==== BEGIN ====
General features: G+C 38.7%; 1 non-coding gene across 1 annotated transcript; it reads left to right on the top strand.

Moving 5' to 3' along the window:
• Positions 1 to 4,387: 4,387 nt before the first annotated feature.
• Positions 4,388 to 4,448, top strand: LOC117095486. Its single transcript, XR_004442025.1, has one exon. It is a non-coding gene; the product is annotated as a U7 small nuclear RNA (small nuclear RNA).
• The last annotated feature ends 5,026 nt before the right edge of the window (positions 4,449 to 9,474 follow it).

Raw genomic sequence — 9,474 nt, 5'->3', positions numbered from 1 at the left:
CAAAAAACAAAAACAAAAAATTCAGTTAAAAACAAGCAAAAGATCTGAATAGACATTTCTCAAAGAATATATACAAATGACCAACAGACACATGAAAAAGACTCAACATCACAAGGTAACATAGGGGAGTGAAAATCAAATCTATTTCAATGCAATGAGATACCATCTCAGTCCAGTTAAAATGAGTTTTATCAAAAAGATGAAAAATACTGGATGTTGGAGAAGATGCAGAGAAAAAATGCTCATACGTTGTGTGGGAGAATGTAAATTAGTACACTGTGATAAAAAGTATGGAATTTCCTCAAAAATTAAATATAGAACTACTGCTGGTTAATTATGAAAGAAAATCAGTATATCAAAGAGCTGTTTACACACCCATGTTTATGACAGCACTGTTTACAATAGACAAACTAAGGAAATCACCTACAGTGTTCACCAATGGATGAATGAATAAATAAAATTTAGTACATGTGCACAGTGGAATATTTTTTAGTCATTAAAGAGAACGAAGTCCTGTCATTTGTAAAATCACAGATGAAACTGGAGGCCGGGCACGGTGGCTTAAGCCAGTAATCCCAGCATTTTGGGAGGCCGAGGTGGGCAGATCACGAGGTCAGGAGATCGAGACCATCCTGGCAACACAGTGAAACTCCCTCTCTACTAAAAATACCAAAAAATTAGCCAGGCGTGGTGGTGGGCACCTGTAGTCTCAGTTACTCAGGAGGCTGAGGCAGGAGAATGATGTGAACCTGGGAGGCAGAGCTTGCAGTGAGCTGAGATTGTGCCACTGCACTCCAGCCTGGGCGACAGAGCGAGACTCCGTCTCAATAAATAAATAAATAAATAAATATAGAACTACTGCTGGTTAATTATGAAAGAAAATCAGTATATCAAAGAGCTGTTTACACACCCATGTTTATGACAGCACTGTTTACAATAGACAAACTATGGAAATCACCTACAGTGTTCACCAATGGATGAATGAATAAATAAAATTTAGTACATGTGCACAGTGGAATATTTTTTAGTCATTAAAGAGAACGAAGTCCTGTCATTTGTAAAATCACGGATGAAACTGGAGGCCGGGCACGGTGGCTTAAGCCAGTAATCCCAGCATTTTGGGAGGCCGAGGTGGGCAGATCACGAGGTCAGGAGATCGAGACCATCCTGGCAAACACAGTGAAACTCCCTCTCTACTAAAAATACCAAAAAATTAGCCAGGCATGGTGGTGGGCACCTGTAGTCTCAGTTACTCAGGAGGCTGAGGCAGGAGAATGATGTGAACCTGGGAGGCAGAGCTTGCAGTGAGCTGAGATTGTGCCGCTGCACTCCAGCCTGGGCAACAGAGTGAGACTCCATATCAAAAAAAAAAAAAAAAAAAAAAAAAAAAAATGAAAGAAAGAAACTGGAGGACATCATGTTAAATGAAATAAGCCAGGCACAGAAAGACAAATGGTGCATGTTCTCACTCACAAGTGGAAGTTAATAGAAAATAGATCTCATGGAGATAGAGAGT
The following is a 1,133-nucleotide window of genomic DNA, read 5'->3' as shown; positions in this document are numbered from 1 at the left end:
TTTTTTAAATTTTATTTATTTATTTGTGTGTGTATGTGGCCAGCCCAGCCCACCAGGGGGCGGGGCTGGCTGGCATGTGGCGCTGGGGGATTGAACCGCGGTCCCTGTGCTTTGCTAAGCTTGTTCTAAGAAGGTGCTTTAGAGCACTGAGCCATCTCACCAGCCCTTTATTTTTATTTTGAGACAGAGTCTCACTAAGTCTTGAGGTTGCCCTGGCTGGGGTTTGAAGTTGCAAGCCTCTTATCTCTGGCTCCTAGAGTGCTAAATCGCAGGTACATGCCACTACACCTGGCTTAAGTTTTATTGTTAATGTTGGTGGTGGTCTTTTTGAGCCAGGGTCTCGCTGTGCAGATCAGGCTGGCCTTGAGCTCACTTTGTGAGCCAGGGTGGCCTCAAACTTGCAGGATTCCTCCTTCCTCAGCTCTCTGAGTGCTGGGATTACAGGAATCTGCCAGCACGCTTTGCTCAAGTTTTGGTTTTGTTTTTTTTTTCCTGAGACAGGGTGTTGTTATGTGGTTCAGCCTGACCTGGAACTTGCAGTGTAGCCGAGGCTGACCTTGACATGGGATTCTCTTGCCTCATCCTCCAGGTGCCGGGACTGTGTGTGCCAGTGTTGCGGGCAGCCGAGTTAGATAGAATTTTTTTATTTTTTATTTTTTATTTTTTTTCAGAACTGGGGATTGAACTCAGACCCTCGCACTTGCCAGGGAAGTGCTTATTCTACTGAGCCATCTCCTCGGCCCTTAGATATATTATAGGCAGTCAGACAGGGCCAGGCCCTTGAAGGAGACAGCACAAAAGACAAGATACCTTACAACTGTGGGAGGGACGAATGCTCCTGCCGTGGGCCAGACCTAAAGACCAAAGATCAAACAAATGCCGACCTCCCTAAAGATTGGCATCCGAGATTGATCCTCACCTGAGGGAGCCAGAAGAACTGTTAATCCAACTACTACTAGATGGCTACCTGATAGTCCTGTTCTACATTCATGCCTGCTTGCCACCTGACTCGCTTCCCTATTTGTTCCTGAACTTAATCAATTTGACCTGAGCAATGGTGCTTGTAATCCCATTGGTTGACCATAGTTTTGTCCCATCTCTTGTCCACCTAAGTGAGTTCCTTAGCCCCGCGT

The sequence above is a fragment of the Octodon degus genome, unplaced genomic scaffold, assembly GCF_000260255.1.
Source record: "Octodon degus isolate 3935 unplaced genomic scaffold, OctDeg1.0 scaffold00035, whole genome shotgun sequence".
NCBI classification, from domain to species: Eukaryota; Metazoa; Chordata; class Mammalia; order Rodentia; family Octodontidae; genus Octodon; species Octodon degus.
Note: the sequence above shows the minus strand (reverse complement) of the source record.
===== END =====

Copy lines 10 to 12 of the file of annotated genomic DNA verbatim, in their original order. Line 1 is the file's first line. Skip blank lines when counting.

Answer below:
The sequence above is a fragment of the Octodon degus genome, unplaced genomic scaffold, assembly GCF_000260255.1.
Source record: "Octodon degus isolate 3935 unplaced genomic scaffold, OctDeg1.0 scaffold00035, whole genome shotgun sequence".
NCBI classification, from domain to species: Eukaryota; Metazoa; Chordata; class Mammalia; order Rodentia; family Octodontidae; genus Octodon; species Octodon degus.